“All instruments, our own vocal chords, are just us messing around w/airwaves. So, magic." - Stevie Howell
The poetry of Stevie Howell works on the mind like memory recall. “Between all matter exists a fundamental/ distinction,” they write in “Attachment,” the opening poem in their new collection I left nothing inside on purpose. “Between recall &/ recognition. Between past &/ present. Between egg &/ hen. Between yr body and the body I’m in.” And it’s in this in-between where readers find themselves: not the past nor the present but the place where memories go to ferment. The result feels like an exploratory gesture, one that is continually searching, but not for answers—it’s looking for more of the maze to discover.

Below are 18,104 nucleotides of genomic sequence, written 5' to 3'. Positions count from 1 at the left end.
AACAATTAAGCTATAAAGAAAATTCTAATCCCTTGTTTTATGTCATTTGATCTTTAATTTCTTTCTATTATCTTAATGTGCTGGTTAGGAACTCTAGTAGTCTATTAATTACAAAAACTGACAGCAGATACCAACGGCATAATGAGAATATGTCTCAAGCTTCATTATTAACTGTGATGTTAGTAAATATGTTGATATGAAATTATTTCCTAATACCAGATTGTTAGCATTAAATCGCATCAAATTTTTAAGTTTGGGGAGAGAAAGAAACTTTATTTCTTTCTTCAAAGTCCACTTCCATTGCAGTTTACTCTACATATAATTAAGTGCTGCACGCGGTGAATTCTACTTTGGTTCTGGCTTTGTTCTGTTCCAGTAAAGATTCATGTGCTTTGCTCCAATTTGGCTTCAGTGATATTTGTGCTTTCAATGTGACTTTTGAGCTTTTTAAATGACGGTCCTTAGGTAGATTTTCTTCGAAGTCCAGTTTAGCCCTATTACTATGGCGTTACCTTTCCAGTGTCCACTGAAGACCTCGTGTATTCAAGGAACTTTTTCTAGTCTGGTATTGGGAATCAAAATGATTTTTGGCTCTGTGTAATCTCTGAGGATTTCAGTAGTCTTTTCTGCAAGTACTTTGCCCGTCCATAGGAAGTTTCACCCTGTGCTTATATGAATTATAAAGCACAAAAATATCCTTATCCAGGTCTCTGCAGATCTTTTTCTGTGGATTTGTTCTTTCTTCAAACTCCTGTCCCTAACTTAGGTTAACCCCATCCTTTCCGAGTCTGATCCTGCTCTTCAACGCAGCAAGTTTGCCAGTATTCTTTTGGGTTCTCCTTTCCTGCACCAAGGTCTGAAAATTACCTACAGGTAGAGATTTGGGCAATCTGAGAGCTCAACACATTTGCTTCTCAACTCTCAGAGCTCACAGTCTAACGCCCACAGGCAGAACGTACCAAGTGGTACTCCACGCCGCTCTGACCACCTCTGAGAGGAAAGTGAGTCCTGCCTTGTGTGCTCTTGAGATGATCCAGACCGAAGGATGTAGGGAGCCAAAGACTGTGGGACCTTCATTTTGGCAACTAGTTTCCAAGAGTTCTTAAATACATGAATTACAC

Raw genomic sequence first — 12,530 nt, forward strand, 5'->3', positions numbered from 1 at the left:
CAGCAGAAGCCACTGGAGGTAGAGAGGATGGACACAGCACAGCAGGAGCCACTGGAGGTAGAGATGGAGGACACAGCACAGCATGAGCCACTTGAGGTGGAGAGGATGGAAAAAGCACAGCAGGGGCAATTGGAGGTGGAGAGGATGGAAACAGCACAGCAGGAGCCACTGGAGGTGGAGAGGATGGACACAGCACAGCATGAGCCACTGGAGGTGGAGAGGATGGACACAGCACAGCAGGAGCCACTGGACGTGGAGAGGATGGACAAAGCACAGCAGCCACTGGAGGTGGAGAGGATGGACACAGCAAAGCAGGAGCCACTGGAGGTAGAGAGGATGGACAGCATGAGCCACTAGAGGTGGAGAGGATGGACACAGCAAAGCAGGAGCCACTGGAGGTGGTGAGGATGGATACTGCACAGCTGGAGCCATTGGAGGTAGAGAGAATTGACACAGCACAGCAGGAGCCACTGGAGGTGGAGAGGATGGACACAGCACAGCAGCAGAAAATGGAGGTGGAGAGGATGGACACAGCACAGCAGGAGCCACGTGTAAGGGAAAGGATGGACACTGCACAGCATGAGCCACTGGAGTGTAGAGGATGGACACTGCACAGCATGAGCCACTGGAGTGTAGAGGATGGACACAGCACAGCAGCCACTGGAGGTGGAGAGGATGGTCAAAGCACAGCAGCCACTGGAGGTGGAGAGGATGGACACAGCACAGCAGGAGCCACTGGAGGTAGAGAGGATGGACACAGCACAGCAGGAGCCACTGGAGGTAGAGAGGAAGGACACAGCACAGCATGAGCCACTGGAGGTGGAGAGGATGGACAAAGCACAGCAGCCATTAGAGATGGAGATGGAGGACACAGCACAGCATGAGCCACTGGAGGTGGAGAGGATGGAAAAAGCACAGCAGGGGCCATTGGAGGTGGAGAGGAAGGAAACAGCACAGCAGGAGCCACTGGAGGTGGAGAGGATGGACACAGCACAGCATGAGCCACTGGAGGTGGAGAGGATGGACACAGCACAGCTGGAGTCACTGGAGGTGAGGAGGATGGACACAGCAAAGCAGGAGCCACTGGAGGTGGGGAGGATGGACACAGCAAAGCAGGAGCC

You have a distinctive abbreviation style when it comes you writing, i.e. yr instead of your, w/ instead of with, etc. What drew you to write like this? It reminds me of Charles Olson and the Black Mountain poets idea of Projective Verse.
Bless you for asking me about craft. For sure, one of the most important things is voice—voice as in breath. As Olson outlines. All instruments, our own vocal chords, are just us messing around w/airwaves. So, magic. It’s critical to me to write closer to how I sound IRL. In the neuropsych clinic, my natural voice would be described as “pressured, circumferential.” So, how do I get a line to rush out the way Iiii do? How do I get you to float on what I feel’s salient? Olson talks about language being kinetic—the transfer of energy between author & reader. Abbreviation is one way to speed up the transfer time, to fold distance.